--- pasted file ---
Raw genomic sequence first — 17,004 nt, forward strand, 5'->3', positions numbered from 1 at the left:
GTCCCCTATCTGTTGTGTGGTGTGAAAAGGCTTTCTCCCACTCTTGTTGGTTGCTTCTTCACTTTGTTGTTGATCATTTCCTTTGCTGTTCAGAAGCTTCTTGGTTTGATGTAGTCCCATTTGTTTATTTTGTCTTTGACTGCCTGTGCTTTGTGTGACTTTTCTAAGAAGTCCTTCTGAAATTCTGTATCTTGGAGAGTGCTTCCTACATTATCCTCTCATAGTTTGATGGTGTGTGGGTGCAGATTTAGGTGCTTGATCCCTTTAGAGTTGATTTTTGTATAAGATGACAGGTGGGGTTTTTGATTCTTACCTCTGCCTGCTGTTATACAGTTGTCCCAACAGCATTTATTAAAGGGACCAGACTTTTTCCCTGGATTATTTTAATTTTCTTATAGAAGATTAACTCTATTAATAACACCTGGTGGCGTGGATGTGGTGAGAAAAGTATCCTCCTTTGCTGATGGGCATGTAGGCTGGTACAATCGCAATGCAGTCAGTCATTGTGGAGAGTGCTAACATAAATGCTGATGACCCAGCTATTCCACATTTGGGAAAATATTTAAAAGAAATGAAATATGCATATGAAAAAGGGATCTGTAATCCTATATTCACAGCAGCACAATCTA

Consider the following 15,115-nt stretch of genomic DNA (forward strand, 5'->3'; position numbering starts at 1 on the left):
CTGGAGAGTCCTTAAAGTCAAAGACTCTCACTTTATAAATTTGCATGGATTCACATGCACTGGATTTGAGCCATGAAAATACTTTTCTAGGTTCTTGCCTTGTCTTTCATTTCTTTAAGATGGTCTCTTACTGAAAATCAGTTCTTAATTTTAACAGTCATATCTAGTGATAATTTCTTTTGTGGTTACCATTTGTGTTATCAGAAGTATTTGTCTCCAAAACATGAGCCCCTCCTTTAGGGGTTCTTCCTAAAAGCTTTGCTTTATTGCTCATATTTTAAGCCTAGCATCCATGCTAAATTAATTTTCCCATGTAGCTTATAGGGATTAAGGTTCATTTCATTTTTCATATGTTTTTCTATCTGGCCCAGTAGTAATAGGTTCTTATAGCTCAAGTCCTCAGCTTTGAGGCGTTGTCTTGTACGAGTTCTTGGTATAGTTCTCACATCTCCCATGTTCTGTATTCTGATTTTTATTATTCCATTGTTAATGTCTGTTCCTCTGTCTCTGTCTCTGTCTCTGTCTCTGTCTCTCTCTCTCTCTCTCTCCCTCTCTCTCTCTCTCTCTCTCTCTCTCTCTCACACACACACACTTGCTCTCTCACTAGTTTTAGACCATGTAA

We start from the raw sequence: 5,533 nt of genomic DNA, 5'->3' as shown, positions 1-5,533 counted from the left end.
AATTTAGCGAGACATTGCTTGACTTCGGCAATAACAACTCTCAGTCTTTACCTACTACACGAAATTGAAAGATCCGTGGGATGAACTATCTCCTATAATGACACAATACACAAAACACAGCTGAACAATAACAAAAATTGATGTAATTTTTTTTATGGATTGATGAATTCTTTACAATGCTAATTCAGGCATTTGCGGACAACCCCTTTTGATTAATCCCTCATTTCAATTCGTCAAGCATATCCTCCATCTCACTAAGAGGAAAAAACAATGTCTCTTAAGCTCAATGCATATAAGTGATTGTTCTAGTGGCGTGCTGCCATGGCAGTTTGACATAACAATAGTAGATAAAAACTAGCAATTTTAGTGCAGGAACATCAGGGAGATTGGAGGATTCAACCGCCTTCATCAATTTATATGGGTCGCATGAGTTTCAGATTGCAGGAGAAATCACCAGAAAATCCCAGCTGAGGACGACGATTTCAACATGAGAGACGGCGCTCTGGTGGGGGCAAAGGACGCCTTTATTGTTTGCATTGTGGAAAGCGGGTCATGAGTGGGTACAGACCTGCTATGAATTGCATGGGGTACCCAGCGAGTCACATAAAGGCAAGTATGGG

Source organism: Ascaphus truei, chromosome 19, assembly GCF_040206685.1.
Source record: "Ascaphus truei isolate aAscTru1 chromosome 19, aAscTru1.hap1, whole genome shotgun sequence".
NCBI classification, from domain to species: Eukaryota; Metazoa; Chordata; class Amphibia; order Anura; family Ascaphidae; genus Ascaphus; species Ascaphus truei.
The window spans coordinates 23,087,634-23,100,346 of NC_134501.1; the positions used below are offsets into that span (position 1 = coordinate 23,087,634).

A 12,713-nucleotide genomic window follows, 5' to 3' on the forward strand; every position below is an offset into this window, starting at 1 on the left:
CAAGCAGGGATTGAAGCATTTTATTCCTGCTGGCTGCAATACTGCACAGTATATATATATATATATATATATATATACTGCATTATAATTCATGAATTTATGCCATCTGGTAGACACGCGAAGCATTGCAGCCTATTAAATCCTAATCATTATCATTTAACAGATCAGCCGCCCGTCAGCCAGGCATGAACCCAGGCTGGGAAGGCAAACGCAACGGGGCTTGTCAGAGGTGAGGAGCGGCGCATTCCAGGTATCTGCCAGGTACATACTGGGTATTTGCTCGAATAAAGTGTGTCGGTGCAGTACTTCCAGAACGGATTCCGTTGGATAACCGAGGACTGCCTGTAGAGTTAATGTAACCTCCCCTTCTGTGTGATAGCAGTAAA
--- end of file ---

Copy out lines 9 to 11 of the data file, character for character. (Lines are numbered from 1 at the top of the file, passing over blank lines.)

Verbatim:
NCBI classification, from domain to species: Eukaryota; Metazoa; Chordata; class Amphibia; order Anura; family Ascaphidae; genus Ascaphus; species Ascaphus truei.
The window spans coordinates 23,087,634-23,100,346 of NC_134501.1; the positions used below are offsets into that span (position 1 = coordinate 23,087,634).

A 12,713-nucleotide genomic window follows, 5' to 3' on the forward strand; every position below is an offset into this window, starting at 1 on the left: